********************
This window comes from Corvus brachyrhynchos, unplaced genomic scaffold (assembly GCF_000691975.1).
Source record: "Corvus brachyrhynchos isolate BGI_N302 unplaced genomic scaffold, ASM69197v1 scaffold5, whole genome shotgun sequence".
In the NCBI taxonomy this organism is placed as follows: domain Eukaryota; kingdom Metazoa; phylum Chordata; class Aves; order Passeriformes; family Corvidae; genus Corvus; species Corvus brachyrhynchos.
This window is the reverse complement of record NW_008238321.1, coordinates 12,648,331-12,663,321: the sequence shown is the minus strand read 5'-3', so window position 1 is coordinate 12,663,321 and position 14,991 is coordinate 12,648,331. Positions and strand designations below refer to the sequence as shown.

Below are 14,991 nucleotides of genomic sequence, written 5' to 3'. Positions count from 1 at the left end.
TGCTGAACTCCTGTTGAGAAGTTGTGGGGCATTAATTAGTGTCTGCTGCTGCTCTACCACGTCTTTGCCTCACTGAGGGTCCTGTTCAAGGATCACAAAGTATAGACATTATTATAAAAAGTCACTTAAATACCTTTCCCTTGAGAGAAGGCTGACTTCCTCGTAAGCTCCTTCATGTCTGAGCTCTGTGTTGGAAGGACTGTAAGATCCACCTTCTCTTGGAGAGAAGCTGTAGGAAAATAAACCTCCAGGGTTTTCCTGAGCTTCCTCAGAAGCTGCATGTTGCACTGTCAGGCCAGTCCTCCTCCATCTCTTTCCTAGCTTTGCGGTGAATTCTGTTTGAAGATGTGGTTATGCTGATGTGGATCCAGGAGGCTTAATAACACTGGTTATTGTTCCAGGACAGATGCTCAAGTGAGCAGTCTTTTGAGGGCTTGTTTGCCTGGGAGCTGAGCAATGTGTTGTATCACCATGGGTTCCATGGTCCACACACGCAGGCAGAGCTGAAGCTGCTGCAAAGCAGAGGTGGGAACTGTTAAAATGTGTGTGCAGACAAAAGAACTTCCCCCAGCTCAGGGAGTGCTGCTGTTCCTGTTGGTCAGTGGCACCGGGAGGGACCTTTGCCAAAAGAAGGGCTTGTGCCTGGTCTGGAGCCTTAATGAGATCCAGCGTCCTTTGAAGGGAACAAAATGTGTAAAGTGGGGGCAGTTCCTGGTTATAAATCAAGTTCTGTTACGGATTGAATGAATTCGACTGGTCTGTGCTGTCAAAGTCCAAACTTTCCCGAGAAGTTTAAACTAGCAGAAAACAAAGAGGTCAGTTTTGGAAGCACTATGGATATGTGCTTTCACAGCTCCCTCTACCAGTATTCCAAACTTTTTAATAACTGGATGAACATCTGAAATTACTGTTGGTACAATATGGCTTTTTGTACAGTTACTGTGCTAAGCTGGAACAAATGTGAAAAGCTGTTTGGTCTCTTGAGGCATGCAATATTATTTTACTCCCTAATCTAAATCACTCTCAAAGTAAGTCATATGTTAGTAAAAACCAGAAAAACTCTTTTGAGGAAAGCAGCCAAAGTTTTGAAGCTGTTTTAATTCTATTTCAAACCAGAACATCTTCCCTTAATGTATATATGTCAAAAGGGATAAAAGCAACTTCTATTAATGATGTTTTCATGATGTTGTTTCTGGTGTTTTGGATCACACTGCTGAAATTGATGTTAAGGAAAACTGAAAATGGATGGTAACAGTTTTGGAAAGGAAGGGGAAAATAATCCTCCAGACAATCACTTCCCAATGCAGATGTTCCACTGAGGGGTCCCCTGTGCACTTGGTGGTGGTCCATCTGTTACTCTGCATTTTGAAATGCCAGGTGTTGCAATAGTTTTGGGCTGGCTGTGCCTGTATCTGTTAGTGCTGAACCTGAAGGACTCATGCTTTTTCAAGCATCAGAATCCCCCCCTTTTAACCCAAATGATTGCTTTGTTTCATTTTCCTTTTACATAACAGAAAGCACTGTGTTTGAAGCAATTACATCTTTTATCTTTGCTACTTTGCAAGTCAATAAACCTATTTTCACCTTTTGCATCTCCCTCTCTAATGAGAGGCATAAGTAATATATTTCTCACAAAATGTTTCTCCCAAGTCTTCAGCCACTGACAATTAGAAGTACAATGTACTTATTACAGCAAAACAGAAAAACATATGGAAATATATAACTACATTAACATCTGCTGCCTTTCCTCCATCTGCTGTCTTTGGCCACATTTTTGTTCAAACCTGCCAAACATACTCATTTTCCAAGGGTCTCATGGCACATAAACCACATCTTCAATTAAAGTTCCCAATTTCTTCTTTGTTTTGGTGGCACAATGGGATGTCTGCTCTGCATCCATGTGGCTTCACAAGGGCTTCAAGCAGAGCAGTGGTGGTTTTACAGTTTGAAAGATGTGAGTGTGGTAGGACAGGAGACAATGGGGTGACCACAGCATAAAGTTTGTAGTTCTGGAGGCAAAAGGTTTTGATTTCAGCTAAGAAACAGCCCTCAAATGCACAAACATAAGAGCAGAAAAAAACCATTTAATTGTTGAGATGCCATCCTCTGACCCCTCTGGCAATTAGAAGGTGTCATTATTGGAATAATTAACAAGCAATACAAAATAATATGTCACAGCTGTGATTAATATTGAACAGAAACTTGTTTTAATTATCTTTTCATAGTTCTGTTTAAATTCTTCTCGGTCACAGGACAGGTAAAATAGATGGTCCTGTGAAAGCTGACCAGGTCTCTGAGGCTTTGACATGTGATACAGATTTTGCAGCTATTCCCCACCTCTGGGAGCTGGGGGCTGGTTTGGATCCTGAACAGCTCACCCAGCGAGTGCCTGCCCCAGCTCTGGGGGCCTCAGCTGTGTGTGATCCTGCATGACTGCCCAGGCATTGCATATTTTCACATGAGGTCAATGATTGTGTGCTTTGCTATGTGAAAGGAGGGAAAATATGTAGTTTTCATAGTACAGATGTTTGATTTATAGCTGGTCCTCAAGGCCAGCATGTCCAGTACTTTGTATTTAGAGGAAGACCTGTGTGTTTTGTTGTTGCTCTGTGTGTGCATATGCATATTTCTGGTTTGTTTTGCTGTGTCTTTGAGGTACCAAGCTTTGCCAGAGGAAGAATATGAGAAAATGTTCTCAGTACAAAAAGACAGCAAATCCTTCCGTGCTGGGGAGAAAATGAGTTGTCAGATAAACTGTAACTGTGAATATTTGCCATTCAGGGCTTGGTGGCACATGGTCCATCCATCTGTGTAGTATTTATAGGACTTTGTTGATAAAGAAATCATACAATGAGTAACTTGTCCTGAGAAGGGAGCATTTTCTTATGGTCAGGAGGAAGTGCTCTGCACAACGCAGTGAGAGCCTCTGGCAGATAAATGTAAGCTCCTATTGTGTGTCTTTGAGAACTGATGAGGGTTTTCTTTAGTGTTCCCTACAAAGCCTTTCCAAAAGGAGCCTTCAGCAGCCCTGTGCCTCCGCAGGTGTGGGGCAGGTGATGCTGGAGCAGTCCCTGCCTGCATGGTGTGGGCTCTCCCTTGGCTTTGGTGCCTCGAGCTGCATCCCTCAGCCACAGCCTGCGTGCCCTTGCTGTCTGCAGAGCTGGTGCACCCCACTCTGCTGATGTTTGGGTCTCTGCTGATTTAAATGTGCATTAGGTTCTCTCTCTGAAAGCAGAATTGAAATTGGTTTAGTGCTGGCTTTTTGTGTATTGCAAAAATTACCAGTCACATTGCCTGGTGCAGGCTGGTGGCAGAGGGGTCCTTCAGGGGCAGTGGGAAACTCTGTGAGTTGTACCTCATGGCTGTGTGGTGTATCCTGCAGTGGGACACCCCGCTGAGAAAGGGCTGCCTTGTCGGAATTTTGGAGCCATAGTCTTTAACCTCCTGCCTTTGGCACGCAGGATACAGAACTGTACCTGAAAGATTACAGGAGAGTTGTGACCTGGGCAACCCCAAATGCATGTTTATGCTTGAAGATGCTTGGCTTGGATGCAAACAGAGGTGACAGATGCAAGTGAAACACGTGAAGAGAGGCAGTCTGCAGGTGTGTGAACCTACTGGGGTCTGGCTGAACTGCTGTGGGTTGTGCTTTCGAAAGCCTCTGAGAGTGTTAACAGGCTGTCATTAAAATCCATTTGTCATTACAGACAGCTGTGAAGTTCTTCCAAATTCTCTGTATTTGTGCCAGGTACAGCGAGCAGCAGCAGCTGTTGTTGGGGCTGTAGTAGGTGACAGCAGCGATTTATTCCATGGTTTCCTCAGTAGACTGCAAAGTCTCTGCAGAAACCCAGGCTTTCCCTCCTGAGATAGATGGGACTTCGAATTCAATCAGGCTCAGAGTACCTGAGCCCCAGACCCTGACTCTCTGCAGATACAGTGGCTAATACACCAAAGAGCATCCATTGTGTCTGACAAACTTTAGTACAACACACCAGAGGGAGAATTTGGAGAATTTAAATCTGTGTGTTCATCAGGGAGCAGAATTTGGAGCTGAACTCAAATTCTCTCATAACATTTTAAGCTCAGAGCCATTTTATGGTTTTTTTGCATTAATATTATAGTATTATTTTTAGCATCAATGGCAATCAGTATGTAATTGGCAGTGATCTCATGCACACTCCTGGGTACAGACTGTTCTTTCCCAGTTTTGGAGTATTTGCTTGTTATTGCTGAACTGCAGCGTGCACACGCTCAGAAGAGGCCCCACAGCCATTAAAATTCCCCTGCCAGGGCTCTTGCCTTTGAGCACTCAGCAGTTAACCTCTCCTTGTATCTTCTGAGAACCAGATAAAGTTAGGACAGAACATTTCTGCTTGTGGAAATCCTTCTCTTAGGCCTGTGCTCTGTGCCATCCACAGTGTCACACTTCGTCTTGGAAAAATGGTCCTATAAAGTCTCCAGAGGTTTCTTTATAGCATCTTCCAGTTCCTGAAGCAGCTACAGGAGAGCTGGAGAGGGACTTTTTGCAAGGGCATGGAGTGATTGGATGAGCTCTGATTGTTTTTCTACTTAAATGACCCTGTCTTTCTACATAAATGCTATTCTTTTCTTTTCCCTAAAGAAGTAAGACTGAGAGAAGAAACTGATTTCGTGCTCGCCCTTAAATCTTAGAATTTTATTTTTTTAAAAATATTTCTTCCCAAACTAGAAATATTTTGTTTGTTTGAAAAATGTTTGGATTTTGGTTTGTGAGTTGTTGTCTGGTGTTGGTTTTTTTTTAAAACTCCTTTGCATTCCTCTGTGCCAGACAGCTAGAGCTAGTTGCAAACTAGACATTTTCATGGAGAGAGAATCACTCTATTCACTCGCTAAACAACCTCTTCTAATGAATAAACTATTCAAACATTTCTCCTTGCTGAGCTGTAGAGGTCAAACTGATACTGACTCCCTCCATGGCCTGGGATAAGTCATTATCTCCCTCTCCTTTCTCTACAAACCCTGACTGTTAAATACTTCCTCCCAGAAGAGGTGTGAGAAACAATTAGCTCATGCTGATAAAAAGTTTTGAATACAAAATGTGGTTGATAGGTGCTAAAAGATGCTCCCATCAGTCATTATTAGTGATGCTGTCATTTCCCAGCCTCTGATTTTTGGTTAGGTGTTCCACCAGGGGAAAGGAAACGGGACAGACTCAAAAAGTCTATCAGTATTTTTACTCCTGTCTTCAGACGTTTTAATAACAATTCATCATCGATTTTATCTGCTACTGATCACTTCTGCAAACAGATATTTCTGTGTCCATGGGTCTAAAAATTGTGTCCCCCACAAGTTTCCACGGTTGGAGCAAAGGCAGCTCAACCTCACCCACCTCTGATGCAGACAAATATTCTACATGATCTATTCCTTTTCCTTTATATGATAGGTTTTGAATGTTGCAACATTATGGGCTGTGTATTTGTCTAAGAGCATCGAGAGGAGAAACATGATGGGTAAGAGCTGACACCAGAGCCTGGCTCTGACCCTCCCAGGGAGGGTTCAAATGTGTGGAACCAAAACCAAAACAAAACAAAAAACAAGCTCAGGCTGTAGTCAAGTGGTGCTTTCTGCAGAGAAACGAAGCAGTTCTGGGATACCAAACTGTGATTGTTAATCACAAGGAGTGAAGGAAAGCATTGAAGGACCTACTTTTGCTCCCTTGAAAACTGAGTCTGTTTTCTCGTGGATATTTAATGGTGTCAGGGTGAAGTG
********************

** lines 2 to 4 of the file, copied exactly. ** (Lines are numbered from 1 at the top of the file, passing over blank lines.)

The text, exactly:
Source record: "Corvus brachyrhynchos isolate BGI_N302 unplaced genomic scaffold, ASM69197v1 scaffold5, whole genome shotgun sequence".
In the NCBI taxonomy this organism is placed as follows: domain Eukaryota; kingdom Metazoa; phylum Chordata; class Aves; order Passeriformes; family Corvidae; genus Corvus; species Corvus brachyrhynchos.
This window is the reverse complement of record NW_008238321.1, coordinates 12,648,331-12,663,321: the sequence shown is the minus strand read 5'-3', so window position 1 is coordinate 12,663,321 and position 14,991 is coordinate 12,648,331. Positions and strand designations below refer to the sequence as shown.